Tag Archives: wildlife management

A Marsh is Born

By Vincent J. Burke, executive editor

A hawk went aloft, stealing everyone’s attention. It was a familiar scene for the speaker, a wildlife manager whose back was turned to the soaring bird. You could see the slight smile form on his face as he recognized the failed attempts of the rows of seated listeners to conceal their interest. “What’s the bird behind me?” he asked as laughter broke out. It was a solemn day in the middle of one of the most rural parts of upper New York State, and the humor was fresh on the heels of suppressed tears.

Baldassarre_Marsh2We were gathered under the only structure in sight, a large tent staked on some dry ground adjacent to the marshlands of the Northern Montezuma Wildlife Management Area. This is where Professor Guy Baldassarre used to arrive with a bus full of ornithology students from the SUNY College of Environmental Science and Forestry. Guy was missing, and this ceremony was part of an ongoing effort to remember him. On this day we would dedicate a marsh restoration project that would be named in his memory. “Guy’s Marsh” is in the early stages of restoration, but within a few short years this abandoned farm field will fill with water and shelter and feed thousands of resident and migrating waterfowl.

baldasserre-box-no-angleWhat struck me most on this day can be put into a word: collaboration. This was Guy’s specialty, his hallmark: collaborating and getting others to do the same. Under the tent, people from California, Florida, and dozens of other places were assembled. The audience was speckled with representatives of Ducks Unlimited, the U.S. Fish and Wildlife Service, New York’s Department of Environmental Conservation, and too many other groups to mention. Friends of Montezuma stood behind a small table that displayed copies of Guy’s posthumously published masterpiece, Ducks, Geese, and Swans of North America. They were all here because they had raised funds for the marsh restoration, or had helped Guy as he wrote his book, or had somehow worked with him on behalf of birds and wildlife habitat.

When Guy’s wife, Eileen, spoke you could sense a marriage built on collaboration. When speakers told of the way in which large and small donations flowed in to rebuild the marsh, one was struck by the diversity of sources. Guy’s book itself was a collaboration that involved the Wildlife Management Institute, photographers, students, and scores of waterfowl groups and experts. After his death, one of these waterfowl experts had to guide Guy’s book through copyediting. Sue Sheaffer dedicated herself to those thousands of hours of doing what Guy would have insisted upon: double-checking everything.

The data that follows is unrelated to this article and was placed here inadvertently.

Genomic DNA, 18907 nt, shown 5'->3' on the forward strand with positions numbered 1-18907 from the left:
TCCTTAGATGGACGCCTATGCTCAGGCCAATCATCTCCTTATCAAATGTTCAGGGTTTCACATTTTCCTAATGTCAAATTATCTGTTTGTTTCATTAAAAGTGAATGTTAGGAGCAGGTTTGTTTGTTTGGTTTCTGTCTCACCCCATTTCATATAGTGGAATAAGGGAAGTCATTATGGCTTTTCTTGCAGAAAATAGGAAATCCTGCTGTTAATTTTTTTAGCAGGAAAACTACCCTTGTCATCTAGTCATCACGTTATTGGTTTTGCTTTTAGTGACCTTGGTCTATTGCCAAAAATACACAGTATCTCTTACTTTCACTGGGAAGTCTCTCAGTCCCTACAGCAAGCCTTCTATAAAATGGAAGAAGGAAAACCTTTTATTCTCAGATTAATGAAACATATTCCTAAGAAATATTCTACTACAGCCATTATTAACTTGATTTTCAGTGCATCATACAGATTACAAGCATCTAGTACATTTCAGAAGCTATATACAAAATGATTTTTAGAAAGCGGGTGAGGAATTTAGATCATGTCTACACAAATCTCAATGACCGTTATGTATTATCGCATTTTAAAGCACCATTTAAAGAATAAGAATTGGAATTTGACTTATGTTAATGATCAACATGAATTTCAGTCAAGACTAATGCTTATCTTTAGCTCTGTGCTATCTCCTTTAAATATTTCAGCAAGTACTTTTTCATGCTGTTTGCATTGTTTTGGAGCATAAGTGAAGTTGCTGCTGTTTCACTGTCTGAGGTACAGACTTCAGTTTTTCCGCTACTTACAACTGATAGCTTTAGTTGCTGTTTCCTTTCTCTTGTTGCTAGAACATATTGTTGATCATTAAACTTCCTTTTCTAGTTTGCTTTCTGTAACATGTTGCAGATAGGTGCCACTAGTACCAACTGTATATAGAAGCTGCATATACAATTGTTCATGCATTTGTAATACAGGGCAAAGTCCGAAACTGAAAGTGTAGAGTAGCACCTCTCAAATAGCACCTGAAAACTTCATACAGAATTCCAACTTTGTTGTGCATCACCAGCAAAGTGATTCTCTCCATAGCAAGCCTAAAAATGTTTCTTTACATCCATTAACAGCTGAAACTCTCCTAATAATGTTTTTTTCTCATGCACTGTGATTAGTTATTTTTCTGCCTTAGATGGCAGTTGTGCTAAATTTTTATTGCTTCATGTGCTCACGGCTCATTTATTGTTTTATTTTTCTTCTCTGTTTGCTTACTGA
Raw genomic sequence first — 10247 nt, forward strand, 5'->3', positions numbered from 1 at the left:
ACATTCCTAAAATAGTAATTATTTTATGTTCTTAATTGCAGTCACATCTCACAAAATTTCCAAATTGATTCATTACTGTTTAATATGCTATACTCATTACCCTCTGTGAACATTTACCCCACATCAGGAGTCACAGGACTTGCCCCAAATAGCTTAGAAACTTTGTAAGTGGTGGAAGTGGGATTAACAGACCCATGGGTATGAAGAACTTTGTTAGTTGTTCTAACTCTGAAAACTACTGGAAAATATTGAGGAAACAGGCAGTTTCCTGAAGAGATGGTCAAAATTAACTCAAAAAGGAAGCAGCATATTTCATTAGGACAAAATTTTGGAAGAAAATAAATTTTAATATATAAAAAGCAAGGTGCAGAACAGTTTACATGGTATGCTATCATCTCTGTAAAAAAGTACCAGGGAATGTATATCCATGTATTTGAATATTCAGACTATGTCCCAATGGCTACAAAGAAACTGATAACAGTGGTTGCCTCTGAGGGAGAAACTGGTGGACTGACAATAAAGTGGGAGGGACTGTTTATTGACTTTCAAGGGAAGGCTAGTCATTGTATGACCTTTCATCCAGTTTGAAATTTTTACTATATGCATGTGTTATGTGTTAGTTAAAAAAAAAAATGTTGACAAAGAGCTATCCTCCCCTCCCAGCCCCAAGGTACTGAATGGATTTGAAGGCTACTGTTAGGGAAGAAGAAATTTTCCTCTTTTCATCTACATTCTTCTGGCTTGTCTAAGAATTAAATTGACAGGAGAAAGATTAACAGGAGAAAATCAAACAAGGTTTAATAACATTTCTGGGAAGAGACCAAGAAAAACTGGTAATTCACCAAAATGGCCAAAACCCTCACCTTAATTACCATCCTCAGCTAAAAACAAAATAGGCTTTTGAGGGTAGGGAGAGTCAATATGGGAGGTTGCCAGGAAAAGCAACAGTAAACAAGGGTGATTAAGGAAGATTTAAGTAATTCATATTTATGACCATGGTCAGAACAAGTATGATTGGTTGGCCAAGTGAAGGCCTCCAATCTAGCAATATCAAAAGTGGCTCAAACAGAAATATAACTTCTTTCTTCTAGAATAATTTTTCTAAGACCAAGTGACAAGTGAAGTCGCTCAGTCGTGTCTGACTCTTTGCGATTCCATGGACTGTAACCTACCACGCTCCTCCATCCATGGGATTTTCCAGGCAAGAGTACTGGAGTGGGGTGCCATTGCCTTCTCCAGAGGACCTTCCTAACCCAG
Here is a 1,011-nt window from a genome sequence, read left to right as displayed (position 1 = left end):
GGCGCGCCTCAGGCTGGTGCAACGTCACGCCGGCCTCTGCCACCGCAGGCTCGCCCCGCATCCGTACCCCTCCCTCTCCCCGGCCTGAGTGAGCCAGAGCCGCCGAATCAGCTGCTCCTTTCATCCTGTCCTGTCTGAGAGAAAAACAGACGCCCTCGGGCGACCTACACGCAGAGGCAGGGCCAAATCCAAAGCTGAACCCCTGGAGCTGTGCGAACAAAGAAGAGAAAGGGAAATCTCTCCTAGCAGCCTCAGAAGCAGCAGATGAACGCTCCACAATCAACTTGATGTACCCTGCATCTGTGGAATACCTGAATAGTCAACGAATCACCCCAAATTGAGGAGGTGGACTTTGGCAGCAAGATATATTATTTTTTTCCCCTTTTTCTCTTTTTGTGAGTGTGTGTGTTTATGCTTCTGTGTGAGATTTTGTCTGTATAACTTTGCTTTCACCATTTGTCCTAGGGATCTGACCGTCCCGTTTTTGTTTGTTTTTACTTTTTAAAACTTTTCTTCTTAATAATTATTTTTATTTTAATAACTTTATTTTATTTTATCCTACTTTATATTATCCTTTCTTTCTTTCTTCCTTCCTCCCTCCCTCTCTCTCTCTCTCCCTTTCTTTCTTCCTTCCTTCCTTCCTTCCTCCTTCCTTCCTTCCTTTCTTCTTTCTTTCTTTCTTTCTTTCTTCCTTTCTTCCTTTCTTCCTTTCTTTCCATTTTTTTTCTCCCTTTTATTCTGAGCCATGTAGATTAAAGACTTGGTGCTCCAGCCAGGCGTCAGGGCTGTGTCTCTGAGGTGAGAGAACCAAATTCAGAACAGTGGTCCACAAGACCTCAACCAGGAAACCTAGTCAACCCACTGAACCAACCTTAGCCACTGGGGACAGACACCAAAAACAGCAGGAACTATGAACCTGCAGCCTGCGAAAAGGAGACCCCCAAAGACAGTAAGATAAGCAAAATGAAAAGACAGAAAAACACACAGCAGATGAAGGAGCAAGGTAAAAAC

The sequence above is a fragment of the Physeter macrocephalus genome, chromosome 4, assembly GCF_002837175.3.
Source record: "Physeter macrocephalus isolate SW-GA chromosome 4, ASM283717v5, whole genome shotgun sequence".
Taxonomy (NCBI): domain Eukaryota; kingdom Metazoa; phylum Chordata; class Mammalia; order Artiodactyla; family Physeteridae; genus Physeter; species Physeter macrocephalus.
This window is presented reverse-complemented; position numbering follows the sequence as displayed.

Everything—the marsh, the book, the students, the friendships, the bonds—all somehow centered on Guy’s infectious enthusiasm for birds. It wasn’t just the enjoyment birds bring to us, or satisfying our curiosity about them; it was Guy’s recognition that birds need champions in this modern world. Out at Guy’s Marsh, looking around at the dedicated heirs of Dr. Baldassarre’s legacy, I got the sense the world was going to be a better place for birds because Guy spent decades teaching us, by example, how to collaborate on their behalf.

Editor’s note: To read Dr. Mike Schummer’s remembrance of Guy Baldassarre—the man, the book, and the marsh, click here.



Executive Editor Vincent J. Burke, PhD, acquires books in science and mathematics for the JHU Press; follow him on Twitter at @VBurke2.



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Filed under Biology, Birds, Conservation, For Everyone, General Science, Life Science, ornithology

Guy Baldassarre: the man, the book, and the marsh

Guest post by Dr. Michael Schummer

Guy Baldassarre (1953–2012) was one of those people who transferred his passion for birds to all who met him. Even though he’s gone, that trait seems to linger, evidenced by the impact his book, Ducks, Geese, and Swans of North America, is about to have on generations of readers. For those not lucky enough to have known Guy, let me recap an amazing career. He was a  Distinguished Teaching Professor at SUNY College of Environmental Science and Forestry for 25 years, where he specialized in ornithology and wildlife management. Among his many honors, he was the recipient of the Wetlands Conservation Achievement Award from Ducks Unlimited. He was an eloquent speaker with a fantastic Boston accent that boomed like friendly thunder.